I don’t remember exactly the year I first met Jim Moseley, it must have been around 1978 or 1979, but I do recall the circumstances. It was at a party in the Manhattan apartment of his close friend Tim Beckley, the well known publisher of many paranormal and UFO-related books, whom I had met recently and who was publishing some of my early UFO articles. Jim and I struck a good friendship immediately, as he was very knowledgeable of the field and had a great sense of humor. We also had a common interest for all things South American, as one of Jim’s most cherished periods was the few years in the late fifties when he went back and forth to Peru and to a lesser extent Ecuador and northern Chile, purchasing and digging pre-Columbian antiquities. Moseley was unabashed about his grave-robbing activities, his adventurous days as a huaquero (from the Quechua word ‘huaco’ for pottery, found frequently in tombs) as they are called in the Andean countries.
One of Jim’s funniest anecdotes he told me personally many years ago is when the Peruvian Ambassador to the UN in that period came to dinner at Moseley’s apartment in Gutenberg, New Jersey (he owned the building back then). To avoid any possible legal problems in Peru (the black market antiquities trade is now enforced strictly in South America but back then was a different story) Jim gave the Ambassador a $2,000 bribe in cash inside a paper bag. When Moseley moved to Key West, Florida, sometime in the eighties he opened a pre-Columbian art gallery. His prized collection (which I once saw at his Gutenberg apartment in a locked glass cabinet) was eventually donated to the Graves Museum of Archaeology and Natural History in Dante, Florida, near Fort Lauderdale.
It would take a whole book to narrate all the funny, sometimes insightful, sometimes banal and occasionally outrageous, anecdotes of Jim Moseley’s unique pursuit of ufology. He kept complete diaries of his early investigations in the fifties with the intention of publishing a book someday, but he needed a partner to sort them out. This finally happened in the late nineties when he teemed up with the late Karl Pflock. Karl had an interesting background which included a professional career in the CIA and the Department of Defense and also a longstanding interest in UFOs (he had been a member of NICAP). After his retirement from government service, Pflock became a Roswell researcher (he started believing in its ET origin but in the end accepted the government official explanation of the Mogul balloon). Pflock and Moseley thought alike in most ufological topics and they struck a great partnership. Pflock had called Moseley “a time machine” because of the huge number of UFO personalities and stories he had seen or investigated first-hand. The result was the 2002 book, Shockingly Close to the Truth! – Confessions of a Grave-Robbing Ufologist. Jim was very proud of this book, as opposed to his earlier The Wright Field Story, which was a hack job produced by Barker (it was later reprinted by Tim Beckley as UFO Crash Secrets at Wright-Patterson Air Force Base).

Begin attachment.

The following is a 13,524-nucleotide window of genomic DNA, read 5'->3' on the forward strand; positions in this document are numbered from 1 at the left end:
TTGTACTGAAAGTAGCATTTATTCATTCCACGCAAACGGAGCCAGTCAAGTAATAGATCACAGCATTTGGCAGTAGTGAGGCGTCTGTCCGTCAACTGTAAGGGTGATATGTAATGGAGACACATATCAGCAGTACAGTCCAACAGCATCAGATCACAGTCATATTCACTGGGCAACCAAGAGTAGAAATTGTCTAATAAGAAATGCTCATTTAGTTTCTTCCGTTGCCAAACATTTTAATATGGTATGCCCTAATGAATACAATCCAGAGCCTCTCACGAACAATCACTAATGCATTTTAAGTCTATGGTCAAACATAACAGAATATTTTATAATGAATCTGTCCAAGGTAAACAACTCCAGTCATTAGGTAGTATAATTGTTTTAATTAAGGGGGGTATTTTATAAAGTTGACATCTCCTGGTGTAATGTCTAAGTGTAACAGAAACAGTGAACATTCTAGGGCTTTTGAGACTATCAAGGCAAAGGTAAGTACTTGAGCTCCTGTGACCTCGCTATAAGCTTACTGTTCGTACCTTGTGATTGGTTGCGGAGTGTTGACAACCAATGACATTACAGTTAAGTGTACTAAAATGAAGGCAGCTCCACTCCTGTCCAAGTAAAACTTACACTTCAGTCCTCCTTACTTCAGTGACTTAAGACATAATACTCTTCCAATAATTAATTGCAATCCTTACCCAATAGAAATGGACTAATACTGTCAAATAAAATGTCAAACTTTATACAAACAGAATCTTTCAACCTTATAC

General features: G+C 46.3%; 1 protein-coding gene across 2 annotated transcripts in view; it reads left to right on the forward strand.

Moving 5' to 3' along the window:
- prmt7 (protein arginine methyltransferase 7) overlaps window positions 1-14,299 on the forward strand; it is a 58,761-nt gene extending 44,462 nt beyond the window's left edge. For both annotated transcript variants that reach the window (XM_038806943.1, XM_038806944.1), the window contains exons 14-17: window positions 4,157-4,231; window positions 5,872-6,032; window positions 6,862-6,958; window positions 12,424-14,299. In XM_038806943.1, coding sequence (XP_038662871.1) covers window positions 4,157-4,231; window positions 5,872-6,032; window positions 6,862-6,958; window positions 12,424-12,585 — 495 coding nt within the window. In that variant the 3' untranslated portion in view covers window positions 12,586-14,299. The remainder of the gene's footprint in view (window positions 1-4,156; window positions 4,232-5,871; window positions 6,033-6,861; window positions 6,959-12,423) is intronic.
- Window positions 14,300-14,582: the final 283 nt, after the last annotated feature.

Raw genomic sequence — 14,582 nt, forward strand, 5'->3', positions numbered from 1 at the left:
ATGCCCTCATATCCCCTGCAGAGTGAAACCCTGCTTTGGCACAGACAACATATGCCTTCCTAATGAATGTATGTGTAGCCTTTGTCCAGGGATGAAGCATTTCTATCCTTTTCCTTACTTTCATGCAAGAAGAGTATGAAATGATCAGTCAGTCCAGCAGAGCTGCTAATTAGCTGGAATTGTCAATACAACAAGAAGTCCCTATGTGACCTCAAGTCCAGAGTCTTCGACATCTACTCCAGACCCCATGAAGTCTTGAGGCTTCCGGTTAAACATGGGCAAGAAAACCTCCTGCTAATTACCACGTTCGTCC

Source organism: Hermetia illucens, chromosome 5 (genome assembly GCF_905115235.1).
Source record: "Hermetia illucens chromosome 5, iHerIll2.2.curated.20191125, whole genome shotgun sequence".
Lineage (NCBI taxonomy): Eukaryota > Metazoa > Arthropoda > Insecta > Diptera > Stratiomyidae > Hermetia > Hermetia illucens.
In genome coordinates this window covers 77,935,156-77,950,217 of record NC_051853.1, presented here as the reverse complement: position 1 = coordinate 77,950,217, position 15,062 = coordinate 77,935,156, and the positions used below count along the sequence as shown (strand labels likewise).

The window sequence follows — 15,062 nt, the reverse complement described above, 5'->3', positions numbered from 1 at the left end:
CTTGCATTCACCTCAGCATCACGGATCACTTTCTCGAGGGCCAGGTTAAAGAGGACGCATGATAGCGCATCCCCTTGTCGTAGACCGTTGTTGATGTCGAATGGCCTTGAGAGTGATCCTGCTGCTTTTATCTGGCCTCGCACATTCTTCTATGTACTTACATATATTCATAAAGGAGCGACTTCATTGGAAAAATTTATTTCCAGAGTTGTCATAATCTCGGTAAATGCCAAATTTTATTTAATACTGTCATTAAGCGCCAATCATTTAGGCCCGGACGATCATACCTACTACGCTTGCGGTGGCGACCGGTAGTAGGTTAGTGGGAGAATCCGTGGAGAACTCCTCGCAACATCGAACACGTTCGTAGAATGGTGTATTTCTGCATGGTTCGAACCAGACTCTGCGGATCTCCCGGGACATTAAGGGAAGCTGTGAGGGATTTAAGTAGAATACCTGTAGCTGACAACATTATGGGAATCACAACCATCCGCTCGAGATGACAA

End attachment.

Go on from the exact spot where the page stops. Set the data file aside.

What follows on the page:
Moseley played as well an important role in organizing UFO conferences in the period between the sixties and mid-nineties. He put together an outfit called the National UFO Conference (NUFOC), which was not a formal members organization but basically a vehicle to put an annual conference in different parts of the country. His most famous conference was a huge one with well over a thousand attendees in 1967 at the Commodore Hotel in New York City, at the peak of the flying saucer controversy in the sixties. He put another one in New York in 1980 which I attended as a journalist. One of NUFOC’s highlights was the “Ufologist of the Year” award given to a researcher every year. I was honored to receive that award at the NUFOC Conference in Miami Beach in 1990.
There can be little doubt that the “Supreme Commander” (as stated on the masthead of Saucer Smear) Jim Moseley was a unique personality that will never be replaced. He played the role of the joker, making a permanent social commentary about the state of ufology in America. He was an equal-opportunity cynic as the debunkers and skeptics were certainly not immune from his barbs. But underneath it all he was a good guy and he was also truly fascinated and baffled by the inside core of unexplained UFO incidents. His iconoclast style will certainly be missed and let’s hope that he doesn’t team up with Gray Barker again and begin to produce hoaxes from “the other side.”